This is serious business, Ralph. These Hawaiian slashing roosters can tear a man to shreds in a matter of seconds, I am training here at home with the peacocks—six 40-pound birds in a 6′ x 6′ cage, and I think I’m getting the hang of it.
It felt weird to be able to genuinely laugh at a piece of writing, especially when I had become so accustomed to reading next to an open window so I wouldn’t fall asleep from it. I read through the whole book in about two days and I plan to move on to something else that is just as entertaining. But I gained something else from it I wasn’t quite expecting: a sense of enjoyment.
So long had I been bored of art, of expression, of life that I convinced myself there wasn’t anything besides this. This was even reflected in my music choices. My most carefree days of high school were marked by my continual listening to every Rolling Stones album almost religiously, and say what you will about the Stones, but they are much more lively than the downtrodden Radiohead I’ve consumed myself with these last few months. It all came back to me how much I enjoyed their music, despite all the half-ass songwriting and the occasional sloppy guitar work. I believe that, at least in part, it stems from how much mental activity is actually present when listening to each. To further compare the Stones and Radiohead, take the entire Stone’s album Exile on Main Street and contrast it with Radiohead’s Kid A. The Stones laid out the basic how-to manual for blues rock music in summation for all later artists. There’s nothing deep and introspective on the album besides the occasional slower song. Now think back again to Kid A. Songs like Optimistic, How to Disappear, and Motion Picture Soundtrack is not exactly considered easy listening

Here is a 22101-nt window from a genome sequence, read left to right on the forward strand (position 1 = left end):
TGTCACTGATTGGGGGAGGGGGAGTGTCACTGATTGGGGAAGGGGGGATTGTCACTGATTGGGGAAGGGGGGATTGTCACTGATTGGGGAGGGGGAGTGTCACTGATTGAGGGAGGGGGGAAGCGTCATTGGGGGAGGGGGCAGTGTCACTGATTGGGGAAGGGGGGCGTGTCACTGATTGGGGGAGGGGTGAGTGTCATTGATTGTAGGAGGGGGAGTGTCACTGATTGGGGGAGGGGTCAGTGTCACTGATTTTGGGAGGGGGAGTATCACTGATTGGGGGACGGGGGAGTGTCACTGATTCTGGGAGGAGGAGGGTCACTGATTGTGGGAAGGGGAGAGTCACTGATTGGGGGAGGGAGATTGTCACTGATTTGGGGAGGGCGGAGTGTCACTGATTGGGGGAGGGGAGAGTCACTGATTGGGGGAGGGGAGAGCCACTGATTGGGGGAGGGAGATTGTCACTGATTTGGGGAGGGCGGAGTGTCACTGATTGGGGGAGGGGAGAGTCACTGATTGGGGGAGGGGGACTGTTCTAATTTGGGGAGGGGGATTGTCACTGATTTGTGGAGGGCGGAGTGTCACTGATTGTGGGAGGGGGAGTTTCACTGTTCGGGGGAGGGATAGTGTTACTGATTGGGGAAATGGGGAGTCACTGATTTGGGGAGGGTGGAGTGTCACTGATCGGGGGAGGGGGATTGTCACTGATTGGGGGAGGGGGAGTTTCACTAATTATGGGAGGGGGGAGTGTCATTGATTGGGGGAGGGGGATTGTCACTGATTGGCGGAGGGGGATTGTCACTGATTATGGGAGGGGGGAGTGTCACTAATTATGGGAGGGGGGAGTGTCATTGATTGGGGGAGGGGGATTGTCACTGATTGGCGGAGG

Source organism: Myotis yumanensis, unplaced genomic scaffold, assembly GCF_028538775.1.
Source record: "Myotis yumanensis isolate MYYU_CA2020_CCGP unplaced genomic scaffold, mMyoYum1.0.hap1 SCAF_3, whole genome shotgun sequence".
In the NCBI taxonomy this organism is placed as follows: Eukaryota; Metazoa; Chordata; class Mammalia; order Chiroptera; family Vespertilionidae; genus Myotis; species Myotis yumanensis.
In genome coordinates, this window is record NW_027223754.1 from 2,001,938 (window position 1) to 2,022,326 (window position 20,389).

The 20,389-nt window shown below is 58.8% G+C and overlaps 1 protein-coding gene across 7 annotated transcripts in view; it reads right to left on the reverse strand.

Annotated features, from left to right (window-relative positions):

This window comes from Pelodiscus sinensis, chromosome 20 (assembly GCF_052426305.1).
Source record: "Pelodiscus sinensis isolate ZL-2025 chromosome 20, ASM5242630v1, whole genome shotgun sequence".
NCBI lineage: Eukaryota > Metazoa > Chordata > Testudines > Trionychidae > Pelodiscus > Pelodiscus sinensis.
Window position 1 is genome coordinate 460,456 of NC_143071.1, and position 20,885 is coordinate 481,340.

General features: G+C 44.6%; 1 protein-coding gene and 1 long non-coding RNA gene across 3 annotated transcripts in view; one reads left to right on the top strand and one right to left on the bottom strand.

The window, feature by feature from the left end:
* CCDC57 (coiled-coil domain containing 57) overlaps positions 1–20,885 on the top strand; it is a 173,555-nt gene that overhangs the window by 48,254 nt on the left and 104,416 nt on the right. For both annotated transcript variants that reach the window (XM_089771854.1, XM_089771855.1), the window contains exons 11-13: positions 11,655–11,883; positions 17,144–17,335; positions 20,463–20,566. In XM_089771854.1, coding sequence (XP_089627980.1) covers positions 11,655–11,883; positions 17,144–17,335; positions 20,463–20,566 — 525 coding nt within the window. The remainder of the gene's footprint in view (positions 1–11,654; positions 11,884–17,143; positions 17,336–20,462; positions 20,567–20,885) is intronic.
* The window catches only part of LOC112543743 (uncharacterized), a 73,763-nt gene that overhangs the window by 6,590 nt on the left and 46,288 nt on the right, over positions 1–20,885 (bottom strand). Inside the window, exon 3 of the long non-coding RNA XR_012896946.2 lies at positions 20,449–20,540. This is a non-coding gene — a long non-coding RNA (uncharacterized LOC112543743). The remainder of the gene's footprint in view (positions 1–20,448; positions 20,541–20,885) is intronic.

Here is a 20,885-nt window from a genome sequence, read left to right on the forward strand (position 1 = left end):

by most people. It’s the songs you listen to when considering the boredom of life, which doesn’t really help in any way.
If I’m going to go on a tangent about the effects of music on a person, I might was well keep talking about exciting music. Perhaps one of my favorite albums of all time is Pink Floyd’s Wish You Were Here album, mostly because when listening through the entire thing it plays like a dream, the whole album sounds like a single song. In fact I might rate the entirety of the album’s staplepiece song Shine On You Crazy Diamond– parts 1 to 9- as one of the best compositions in the 20th century. Furthermore, it is so dreamlike that I actually use it to fall asleep to. It is that surreal. And while it does have some intense parts (specifically the slide solo in part 6 of Shine On You Crazy Diamond) I realized while driving to work that it’s a pretty awful album to listen to on a drive. I wanted something more exciting. Another example is that for a while I had been a big MCR fan, and so logically I didn’t like the last album they put out before breaking up. It was so bright and cheery and a total rejection of everything else they did. It was carefree and high spirits and so I hated it. But it wasn’t until now that I began to appreciate it for that very reason, and I believe other fans will come to that feeling as well. Their entire discography up until then was focused on death and suffering, and it is only fitting that their last album be an anthem for life and enjoyment.
Related: My Chemical Romance- Vampire Money
So what exactly am I trying to get at? If I have to sum it up, it comes down to this: don’t surround yourself in boredom and misery, things are never as serious as you think they are. Drive a little faster, play your music a little louder, love a little brighter and read a little happier. Now, will I eventually come back to that reading list I created? Yes, in fact I still intend to read every book on that list. But, do I intend to read them all this year? God no. I am still very young, and life is excruciating long. Moreso than I had hoped. I will get to them all. If not this year, then the next or perhaps the year after next. But as of right now I’m busy listening to the rain and wondering when the toads will clear outside my window.